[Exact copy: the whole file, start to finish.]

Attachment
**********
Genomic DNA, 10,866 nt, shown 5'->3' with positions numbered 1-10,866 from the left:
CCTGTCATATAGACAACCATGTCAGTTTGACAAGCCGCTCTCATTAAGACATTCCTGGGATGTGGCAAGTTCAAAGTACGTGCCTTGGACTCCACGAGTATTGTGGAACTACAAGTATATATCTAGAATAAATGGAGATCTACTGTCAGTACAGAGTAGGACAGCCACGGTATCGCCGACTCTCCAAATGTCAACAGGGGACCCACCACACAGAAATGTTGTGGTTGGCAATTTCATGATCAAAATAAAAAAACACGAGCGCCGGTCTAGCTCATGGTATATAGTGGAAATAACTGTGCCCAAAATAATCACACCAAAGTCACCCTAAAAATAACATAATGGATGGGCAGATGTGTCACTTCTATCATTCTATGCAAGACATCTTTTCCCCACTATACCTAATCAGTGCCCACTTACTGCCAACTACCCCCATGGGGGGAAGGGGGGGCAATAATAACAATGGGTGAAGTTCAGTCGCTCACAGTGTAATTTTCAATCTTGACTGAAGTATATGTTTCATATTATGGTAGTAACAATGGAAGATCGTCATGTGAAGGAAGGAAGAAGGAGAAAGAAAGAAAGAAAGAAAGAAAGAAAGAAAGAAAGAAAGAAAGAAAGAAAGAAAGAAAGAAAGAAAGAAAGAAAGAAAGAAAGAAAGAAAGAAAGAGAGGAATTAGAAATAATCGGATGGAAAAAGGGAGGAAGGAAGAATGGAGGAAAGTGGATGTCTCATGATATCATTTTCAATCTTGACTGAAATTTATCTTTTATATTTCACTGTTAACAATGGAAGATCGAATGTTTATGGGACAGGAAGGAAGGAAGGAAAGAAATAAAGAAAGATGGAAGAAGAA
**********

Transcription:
Genomic DNA, 10,866 nt, shown 5'->3' with positions numbered 1-10,866 from the left:
CCTGTCATATAGACAACCATGTCAGTTTGACAAGCCGCTCTCATTAAGACATTCCTGGGATGTGGCAAGTTCAAAGTACGTGCCTTGGACTCCACGAGTATTGTGGAACTACAAGTATATATCTAGAATAAATGGAGATCTACTGTCAGTACAGAGTAGGACAGCCACGGTATCGCCGACTCTCCAAATGTCAACAGGGGACCCACCACACAGAAATGTTGTGGTTGGCAATTTCATGATCAAAATAAAAAAACACGAGCGCCGGTCTAGCTCATGGTATATAGTGGAAATAACTGTGCCCAAAATAATCACACCAAAGTCACCCTAAAAATAACATAATGGATGGGCAGATGTGTCACTTCTATCATTCTATGCAAGACATCTTTTCCCCACTATACCTAATCAGTGCCCACTTACTGCCAACTACCCCCATGGGGGGAAGGGGGGGCAATAATAACAATGGGTGAAGTTCAGTCGCTCACAGTGTAATTTTCAATCTTGACTGAAGTATATGTTTCATATTATGGTAGTAACAATGGAAGATCGTCATGTGAAGGAAGGAAGAAGGAGAAAGAAAGAAAGAAAGAAAGAAAGAAAGAAAGAAAGAAAGAAAGAAAGAAAGAAAGAAAGAAAGAAAGAAAGAAAGAAAGAAAGAAAGAAAGAAAGAGAGGAATTAGAAATAATCGGATGGAAAAAGGGAGGAAGGAAGAATGGAGGAAAGTGGATGTCTCATGATATCATTTTCAATCTTGACTGAAATTTATCTTTTATATTTCACTGTTAACAATGGAAGATCGAATGTTTATGGGACAGGAAGGAAGGAAGGAAAGAAATAAAGAAAGATGGAAGAAGAA